It's crunch time for Tesla.

Elon Musk's electric-car company has recovered from a gnarly end to 2014 and start to 2015. It just beat expectations for global vehicle deliveries in the second quarter 11,507, around 500 more than anticipated and is on track to start rolling its Model X SUV off assembly lines in California in three months (the car is currently undergoing final testing). 

In early 2016, we should see some initial designs for the Model 3 mass-market vehicle, which will be priced around $35,000.

The stock is trading close to its all-time high of $291, hit back in September of 2014. Even Tesla ultra-bear John Lovallo of Bank of America has hiked his target price, to $180 from $65, a 177% increase.

What could possibly go wrong?

Well, just about everything.

Tesla must execute at three different levels for the remainder of 2015.

First, the Model X must arrive on schedule. Any delays, while not really all that significant in terms of total deliveries for 2015 projected to be 55,000 will repeat a Tesla pattern of pushing back vehicle launches and making customers wait for their cars. Bad sign. From a car-company standpoint, not terribly surprising, as complex new vehicles can always endure delays. But investors will hammer the company if the Model X doesn't hit the road on time.

Second, Model S sedan deliveries need to pick up speed. The bulk of Tesla's 2015 sales will be the Model S. Over the first two quarters, the company hasn't delivered even half of the 55,000 vehicles it promised for the year. That means it has to play catch-up in the second half of the year, while managing the Model X launch and preparing to show the Model 3 in the first quarter of 2016. In 2014, Tesla was able to build all the cars it planned to, but it fell a few thousand short on deliveries, which slipped into the first month of 2015. At the end of the year it ran the production line so hard that it wound up giving everybody a week off in January.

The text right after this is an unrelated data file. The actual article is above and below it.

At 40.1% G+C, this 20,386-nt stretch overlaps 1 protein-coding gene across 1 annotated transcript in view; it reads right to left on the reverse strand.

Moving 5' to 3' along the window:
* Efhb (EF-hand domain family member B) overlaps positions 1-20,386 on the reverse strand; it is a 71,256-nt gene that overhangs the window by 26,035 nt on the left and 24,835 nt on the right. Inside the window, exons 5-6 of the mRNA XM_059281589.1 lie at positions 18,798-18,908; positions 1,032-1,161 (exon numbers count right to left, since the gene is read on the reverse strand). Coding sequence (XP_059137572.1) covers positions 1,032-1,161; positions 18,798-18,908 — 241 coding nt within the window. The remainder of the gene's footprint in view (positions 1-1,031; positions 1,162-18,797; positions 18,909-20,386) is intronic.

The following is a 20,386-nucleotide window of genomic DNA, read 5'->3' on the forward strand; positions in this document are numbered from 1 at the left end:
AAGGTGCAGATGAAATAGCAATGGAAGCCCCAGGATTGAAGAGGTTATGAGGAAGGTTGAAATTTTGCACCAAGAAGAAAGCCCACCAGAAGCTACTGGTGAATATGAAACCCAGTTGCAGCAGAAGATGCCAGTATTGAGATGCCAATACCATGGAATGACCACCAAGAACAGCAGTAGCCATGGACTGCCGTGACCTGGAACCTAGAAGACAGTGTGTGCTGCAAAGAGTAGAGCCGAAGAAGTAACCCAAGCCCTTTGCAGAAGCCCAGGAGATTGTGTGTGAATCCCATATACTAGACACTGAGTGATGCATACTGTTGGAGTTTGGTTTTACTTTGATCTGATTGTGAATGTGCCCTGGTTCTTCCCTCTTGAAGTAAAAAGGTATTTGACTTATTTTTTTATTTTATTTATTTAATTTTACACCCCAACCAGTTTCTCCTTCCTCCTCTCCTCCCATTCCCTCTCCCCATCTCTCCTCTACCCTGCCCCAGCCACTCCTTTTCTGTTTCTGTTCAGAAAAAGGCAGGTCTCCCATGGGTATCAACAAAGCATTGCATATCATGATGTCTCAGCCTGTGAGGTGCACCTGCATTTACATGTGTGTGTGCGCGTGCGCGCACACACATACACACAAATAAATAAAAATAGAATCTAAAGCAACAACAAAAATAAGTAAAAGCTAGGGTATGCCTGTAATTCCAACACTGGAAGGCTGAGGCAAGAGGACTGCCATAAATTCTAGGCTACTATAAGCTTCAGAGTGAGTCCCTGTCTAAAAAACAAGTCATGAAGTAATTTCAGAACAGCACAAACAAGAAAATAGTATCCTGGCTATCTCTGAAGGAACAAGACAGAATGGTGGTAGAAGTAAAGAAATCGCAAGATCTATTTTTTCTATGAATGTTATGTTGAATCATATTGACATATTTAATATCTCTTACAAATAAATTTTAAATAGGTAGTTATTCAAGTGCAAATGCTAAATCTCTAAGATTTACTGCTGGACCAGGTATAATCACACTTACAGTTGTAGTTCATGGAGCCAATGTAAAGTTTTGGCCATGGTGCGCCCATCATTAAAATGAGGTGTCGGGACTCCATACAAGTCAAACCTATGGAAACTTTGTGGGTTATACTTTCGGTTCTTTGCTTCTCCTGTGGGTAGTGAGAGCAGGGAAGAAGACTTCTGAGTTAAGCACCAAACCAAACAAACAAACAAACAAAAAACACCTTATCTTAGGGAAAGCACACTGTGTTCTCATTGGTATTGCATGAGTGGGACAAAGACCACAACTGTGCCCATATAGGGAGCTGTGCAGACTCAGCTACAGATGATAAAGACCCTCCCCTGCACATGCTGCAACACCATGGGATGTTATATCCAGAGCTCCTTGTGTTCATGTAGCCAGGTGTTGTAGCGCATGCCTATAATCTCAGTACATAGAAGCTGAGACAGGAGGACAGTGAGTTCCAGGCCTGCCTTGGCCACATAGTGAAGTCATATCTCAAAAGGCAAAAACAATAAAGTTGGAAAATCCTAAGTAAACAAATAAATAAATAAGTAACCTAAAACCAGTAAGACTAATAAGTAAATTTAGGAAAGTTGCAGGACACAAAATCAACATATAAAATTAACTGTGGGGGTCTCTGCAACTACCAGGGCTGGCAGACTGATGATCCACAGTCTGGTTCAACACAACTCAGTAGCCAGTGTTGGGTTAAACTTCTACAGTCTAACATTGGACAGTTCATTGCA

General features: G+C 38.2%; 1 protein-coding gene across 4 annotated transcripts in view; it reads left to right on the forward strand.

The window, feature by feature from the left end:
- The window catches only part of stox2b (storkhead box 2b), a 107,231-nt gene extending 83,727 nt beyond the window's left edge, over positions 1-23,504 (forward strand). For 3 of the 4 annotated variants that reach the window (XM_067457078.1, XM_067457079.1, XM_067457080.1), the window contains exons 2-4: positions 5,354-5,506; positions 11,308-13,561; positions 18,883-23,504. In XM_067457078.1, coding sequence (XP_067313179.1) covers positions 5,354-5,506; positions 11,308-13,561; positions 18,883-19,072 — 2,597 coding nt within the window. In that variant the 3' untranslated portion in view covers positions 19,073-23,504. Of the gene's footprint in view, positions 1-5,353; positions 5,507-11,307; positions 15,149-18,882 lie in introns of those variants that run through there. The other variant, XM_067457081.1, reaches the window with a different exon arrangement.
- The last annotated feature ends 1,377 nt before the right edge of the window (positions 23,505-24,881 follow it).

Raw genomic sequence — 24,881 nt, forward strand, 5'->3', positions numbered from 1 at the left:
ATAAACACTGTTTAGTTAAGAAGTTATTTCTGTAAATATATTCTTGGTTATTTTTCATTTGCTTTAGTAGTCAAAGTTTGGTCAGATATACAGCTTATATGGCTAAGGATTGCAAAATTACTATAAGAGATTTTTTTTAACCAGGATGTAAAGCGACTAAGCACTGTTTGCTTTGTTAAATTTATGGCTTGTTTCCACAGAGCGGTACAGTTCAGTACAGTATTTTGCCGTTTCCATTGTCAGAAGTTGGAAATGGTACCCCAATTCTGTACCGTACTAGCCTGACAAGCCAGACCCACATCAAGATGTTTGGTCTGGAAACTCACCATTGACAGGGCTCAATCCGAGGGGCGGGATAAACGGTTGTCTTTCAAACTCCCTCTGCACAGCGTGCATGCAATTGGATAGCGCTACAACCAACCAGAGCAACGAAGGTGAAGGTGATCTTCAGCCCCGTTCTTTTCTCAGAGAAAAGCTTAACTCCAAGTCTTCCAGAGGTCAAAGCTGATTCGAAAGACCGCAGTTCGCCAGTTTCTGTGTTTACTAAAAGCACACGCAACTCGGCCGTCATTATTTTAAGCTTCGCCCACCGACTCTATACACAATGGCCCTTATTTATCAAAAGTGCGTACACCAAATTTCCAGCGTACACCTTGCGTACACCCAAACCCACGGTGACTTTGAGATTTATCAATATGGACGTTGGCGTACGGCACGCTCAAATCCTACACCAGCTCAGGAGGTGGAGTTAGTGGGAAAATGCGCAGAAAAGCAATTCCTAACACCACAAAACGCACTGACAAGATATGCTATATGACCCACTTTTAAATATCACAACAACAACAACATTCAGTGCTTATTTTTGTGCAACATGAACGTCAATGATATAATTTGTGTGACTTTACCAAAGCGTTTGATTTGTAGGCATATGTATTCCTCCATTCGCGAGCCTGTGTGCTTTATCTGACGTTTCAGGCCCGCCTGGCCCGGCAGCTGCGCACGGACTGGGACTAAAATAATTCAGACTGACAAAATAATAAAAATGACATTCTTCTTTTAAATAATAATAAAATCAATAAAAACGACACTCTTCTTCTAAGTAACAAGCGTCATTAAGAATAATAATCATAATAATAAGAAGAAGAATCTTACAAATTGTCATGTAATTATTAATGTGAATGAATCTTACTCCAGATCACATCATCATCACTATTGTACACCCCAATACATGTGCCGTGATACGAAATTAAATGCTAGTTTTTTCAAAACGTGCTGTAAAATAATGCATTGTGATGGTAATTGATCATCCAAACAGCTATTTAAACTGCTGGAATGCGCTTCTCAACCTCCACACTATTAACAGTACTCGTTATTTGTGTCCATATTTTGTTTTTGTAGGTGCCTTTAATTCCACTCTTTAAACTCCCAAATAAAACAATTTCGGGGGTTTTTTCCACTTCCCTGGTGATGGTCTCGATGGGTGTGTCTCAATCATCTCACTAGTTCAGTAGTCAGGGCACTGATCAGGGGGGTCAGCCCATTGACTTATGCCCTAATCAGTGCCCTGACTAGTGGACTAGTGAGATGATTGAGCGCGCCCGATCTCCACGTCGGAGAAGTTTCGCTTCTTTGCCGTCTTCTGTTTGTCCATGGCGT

Third, CEO Elon Musk needs to remain focused on Tesla, even as he deals with the retirement of the company's CFO, Deepak Ahuja, and grapples with a major setback at SpaceX, the other company that he's running. SpaceX just had a spectacular launch failure for its most recent Space Station resupply mission.

Any one of these three would be a huge challenge for a company and its leaders. Musk is a spectacular entrepreneur, but even he is going to be severely tested in the next six months.

The last time Tesla was at a crossroads was right before it reported first quarter 2015 earnings. At the time, I wrote:

I really think we're going to look back on this period in Tesla's history as an important transitional stage. The stock could plateau at $200 per share for a while, or it could slide. The company could start doing what every other major automaker does and tell us how many cars it is selling every month. The road ahead could look a lot rockier. Certainly in 2015, anyone who has a stake in Tesla, financial or otherwise, is going to grasp that going from 35,000 cars a year to 500,000 will require vast amounts of capital.

So, mission accomplished. The stock surged passed $200. The company now tells us on a quarterly basis how may cars it's delivering. And it lined up a $750 million loan to fund future growth and development.

But the thing is, for this company, there's no rest for the weary. 

Meanwhile, most of the world's other automakers are fat and happy. They're selling more cars than they have in a decade and are making big profits on trucks and SUVs. 

However, for its mid-2015 crossroads, Tesla is in better shape than it was in February. Momentum is on its side. Now it all comes down to execution.

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